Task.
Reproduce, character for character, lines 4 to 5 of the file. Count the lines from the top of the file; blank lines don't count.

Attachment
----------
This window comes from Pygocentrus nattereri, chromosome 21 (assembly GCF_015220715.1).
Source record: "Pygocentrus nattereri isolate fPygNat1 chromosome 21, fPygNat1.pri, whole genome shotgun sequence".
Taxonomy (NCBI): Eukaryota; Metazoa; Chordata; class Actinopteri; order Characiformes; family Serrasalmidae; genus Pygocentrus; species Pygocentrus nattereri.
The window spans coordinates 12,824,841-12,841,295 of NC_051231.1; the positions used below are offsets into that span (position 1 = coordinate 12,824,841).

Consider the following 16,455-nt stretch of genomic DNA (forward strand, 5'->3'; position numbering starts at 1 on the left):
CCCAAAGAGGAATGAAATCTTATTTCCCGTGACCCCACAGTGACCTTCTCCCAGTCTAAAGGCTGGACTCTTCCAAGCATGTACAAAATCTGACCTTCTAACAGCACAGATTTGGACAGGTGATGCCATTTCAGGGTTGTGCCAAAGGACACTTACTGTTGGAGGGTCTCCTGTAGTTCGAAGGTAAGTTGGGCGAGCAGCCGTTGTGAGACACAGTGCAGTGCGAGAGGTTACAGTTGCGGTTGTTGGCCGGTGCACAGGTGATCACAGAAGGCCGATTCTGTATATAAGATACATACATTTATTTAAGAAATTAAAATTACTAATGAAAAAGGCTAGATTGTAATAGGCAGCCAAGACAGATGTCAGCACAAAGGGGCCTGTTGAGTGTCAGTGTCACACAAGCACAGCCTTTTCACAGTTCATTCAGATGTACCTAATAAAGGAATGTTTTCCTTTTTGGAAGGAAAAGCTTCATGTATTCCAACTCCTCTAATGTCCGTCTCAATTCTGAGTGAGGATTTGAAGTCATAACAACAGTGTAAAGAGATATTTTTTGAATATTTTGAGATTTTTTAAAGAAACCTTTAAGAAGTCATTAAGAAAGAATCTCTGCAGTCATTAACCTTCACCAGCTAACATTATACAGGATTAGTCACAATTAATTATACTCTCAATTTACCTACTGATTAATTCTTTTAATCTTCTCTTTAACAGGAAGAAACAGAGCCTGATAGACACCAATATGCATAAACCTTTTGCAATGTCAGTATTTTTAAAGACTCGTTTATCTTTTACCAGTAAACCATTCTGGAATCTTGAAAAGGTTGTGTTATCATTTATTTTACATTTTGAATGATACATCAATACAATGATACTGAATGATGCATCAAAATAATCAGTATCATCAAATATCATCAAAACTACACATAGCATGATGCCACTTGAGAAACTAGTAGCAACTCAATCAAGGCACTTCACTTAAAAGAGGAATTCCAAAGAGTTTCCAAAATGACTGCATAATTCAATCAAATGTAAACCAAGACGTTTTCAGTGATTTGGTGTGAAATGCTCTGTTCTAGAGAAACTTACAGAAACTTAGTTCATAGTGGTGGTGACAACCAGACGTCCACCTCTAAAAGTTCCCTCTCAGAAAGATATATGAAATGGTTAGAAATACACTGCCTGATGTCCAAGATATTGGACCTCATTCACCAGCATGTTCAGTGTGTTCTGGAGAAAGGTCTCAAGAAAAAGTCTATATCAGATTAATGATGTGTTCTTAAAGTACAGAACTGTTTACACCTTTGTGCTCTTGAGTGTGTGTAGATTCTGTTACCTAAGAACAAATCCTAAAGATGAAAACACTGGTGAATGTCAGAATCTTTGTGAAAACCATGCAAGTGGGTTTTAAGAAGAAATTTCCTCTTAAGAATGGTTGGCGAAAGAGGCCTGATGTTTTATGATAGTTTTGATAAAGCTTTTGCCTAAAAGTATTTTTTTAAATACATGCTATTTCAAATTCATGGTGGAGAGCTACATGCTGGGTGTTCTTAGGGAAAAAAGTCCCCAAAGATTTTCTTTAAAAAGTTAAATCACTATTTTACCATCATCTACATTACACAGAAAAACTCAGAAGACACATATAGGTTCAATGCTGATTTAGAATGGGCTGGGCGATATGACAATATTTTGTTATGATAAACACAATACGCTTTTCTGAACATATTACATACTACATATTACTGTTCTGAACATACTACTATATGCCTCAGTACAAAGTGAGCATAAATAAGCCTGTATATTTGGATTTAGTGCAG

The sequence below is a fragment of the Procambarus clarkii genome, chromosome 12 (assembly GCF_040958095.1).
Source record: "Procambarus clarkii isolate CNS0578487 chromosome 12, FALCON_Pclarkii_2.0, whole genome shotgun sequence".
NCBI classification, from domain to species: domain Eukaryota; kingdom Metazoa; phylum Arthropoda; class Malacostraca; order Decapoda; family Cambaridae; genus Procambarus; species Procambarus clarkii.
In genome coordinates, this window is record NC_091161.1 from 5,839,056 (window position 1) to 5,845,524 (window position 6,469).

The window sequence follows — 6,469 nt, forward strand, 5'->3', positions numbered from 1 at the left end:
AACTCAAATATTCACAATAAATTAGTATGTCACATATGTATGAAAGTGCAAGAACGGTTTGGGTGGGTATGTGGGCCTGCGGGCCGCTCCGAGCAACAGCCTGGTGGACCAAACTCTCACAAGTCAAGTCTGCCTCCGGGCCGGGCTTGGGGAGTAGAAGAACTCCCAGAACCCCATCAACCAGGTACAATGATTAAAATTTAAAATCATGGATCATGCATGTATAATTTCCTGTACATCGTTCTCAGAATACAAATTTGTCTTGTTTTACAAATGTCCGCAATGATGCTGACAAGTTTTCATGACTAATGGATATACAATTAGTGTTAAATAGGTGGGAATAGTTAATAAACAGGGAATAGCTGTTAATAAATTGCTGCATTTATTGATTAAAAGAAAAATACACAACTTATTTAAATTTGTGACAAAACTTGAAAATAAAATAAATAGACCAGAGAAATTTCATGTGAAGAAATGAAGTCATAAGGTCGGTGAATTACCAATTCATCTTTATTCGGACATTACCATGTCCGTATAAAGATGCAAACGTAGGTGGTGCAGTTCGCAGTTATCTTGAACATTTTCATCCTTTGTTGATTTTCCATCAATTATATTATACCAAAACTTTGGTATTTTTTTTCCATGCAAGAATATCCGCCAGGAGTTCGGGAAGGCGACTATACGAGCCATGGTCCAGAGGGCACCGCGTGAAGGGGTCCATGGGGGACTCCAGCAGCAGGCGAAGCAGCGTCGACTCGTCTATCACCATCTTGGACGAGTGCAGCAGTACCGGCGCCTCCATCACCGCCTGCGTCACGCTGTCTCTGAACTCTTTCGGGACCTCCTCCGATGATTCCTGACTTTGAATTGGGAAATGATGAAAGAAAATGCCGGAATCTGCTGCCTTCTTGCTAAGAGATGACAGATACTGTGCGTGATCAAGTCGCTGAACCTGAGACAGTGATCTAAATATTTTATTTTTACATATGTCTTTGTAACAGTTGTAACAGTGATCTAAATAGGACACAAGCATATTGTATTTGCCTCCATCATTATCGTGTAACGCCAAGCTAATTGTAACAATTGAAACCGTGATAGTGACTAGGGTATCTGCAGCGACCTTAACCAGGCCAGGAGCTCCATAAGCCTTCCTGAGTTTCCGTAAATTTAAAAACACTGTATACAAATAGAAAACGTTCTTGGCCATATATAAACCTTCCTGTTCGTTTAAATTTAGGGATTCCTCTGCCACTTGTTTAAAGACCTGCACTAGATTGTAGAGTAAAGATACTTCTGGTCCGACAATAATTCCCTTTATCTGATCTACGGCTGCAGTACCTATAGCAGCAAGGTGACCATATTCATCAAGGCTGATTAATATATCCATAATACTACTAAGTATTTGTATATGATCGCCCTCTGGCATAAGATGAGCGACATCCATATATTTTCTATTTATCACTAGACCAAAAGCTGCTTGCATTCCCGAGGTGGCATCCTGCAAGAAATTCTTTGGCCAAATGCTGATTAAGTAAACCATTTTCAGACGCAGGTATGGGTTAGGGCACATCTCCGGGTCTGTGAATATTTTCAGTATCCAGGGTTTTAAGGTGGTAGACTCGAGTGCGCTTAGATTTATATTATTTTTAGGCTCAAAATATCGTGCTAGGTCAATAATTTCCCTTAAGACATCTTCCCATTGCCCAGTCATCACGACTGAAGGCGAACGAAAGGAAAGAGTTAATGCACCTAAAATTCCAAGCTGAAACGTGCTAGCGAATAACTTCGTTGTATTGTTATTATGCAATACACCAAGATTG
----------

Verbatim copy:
The window spans coordinates 12,824,841-12,841,295 of NC_051231.1; the positions used below are offsets into that span (position 1 = coordinate 12,824,841).

Consider the following 16,455-nt stretch of genomic DNA (forward strand, 5'->3'; position numbering starts at 1 on the left):